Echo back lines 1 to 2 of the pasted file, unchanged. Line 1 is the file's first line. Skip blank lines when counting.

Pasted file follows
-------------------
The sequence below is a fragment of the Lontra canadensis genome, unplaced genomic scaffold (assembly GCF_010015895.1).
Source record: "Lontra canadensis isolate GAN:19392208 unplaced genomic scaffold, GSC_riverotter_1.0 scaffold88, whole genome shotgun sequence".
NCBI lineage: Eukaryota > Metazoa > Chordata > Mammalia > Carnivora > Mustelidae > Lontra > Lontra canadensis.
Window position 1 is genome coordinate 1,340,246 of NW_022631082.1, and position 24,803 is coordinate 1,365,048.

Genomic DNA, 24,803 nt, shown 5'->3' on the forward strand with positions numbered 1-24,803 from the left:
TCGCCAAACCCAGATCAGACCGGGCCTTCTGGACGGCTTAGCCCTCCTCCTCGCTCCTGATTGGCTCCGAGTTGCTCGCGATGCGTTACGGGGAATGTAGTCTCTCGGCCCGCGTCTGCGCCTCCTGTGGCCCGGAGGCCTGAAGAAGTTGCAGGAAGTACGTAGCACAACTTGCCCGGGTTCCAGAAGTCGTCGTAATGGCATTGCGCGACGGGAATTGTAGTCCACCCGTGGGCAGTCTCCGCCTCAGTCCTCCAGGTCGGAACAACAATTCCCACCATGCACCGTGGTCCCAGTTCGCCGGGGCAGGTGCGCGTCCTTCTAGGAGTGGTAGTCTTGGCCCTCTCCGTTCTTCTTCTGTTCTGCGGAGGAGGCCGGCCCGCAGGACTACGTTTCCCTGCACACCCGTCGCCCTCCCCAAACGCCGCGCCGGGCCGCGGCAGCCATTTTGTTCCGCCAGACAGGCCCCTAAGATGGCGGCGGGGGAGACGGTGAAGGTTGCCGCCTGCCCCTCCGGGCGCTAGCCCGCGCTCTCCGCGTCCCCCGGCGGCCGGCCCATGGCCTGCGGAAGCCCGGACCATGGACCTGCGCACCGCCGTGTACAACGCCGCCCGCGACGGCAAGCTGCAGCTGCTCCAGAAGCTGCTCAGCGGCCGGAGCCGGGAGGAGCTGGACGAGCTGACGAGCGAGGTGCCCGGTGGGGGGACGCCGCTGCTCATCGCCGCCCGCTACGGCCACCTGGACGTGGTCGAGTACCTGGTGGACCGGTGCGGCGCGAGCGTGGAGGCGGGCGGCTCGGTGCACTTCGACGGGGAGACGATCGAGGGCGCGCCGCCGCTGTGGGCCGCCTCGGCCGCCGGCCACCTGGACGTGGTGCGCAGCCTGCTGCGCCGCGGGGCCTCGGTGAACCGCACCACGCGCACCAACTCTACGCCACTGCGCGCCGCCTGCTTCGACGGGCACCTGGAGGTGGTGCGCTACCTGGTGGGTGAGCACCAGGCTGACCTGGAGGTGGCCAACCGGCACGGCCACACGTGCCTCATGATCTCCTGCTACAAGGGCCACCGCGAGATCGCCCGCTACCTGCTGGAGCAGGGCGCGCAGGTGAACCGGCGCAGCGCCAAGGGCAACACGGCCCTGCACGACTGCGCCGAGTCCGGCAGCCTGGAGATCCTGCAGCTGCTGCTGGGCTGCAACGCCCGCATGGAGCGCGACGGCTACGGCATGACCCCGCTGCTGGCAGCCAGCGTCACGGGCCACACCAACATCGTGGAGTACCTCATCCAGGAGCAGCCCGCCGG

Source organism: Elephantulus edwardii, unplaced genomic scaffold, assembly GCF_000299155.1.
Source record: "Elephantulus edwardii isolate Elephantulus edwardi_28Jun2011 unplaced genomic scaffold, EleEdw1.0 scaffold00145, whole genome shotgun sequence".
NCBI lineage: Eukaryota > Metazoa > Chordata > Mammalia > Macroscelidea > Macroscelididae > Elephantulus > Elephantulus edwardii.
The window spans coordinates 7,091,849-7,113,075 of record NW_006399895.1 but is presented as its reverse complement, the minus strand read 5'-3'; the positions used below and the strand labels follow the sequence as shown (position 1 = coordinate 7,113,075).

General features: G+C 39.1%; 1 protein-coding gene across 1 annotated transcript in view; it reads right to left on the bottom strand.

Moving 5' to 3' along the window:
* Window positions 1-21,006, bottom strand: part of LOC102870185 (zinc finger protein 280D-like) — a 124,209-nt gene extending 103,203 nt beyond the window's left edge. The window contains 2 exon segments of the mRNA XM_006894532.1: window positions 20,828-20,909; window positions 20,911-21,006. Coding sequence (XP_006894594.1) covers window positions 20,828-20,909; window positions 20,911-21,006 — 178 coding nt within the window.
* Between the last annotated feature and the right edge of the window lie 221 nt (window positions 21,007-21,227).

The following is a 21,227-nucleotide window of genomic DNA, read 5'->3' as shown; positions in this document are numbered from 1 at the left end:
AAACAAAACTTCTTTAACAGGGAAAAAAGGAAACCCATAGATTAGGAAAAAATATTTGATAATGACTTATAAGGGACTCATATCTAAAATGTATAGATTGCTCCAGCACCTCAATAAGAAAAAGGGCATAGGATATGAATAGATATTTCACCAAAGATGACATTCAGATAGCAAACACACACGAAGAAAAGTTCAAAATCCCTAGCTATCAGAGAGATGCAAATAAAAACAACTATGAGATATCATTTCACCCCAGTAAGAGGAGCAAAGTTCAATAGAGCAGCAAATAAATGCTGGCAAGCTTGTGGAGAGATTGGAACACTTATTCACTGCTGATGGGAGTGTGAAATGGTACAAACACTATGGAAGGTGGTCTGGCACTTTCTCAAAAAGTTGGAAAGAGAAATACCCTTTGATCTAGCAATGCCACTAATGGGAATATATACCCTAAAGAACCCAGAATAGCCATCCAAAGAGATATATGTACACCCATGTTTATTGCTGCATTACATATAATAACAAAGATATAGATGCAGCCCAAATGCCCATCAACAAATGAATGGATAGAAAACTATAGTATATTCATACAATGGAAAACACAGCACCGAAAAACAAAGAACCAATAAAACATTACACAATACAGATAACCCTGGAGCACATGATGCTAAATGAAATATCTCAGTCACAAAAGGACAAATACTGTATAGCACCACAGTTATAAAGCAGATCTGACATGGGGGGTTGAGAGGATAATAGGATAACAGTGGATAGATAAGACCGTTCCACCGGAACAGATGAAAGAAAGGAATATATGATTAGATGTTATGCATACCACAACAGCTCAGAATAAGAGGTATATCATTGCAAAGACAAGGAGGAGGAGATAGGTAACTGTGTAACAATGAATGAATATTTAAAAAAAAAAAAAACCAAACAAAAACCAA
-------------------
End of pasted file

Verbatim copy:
The sequence below is a fragment of the Lontra canadensis genome, unplaced genomic scaffold (assembly GCF_010015895.1).
Source record: "Lontra canadensis isolate GAN:19392208 unplaced genomic scaffold, GSC_riverotter_1.0 scaffold88, whole genome shotgun sequence".